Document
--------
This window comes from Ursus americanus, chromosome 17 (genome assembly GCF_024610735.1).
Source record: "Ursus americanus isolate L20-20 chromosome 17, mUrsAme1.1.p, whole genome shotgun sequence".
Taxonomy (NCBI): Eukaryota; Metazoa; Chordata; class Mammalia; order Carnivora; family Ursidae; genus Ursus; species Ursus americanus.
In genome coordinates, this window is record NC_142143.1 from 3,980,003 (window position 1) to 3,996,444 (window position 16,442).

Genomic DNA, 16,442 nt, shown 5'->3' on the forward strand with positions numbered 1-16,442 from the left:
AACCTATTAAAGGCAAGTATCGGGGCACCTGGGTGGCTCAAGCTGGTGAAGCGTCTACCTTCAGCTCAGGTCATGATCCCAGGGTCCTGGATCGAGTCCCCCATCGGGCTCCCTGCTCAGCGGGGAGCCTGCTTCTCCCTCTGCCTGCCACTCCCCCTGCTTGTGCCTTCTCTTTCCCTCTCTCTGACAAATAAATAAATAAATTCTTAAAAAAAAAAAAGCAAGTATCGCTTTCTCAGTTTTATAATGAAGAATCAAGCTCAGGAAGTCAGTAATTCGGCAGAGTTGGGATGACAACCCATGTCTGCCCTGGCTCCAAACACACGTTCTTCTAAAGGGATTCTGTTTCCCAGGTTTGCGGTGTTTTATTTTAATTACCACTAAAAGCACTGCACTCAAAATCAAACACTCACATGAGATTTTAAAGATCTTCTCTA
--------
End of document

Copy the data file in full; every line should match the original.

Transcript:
This window comes from Ursus americanus, chromosome 17 (genome assembly GCF_024610735.1).
Source record: "Ursus americanus isolate L20-20 chromosome 17, mUrsAme1.1.p, whole genome shotgun sequence".
Taxonomy (NCBI): Eukaryota; Metazoa; Chordata; class Mammalia; order Carnivora; family Ursidae; genus Ursus; species Ursus americanus.
In genome coordinates, this window is record NC_142143.1 from 3,980,003 (window position 1) to 3,996,444 (window position 16,442).

Genomic DNA, 16,442 nt, shown 5'->3' on the forward strand with positions numbered 1-16,442 from the left:
AACCTATTAAAGGCAAGTATCGGGGCACCTGGGTGGCTCAAGCTGGTGAAGCGTCTACCTTCAGCTCAGGTCATGATCCCAGGGTCCTGGATCGAGTCCCCCATCGGGCTCCCTGCTCAGCGGGGAGCCTGCTTCTCCCTCTGCCTGCCACTCCCCCTGCTTGTGCCTTCTCTTTCCCTCTCTCTGACAAATAAATAAATAAATTCTTAAAAAAAAAAAAGCAAGTATCGCTTTCTCAGTTTTATAATGAAGAATCAAGCTCAGGAAGTCAGTAATTCGGCAGAGTTGGGATGACAACCCATGTCTGCCCTGGCTCCAAACACACGTTCTTCTAAAGGGATTCTGTTTCCCAGGTTTGCGGTGTTTTATTTTAATTACCACTAAAAGCACTGCACTCAAAATCAAACACTCACATGAGATTTTAAAGATCTTCTCTA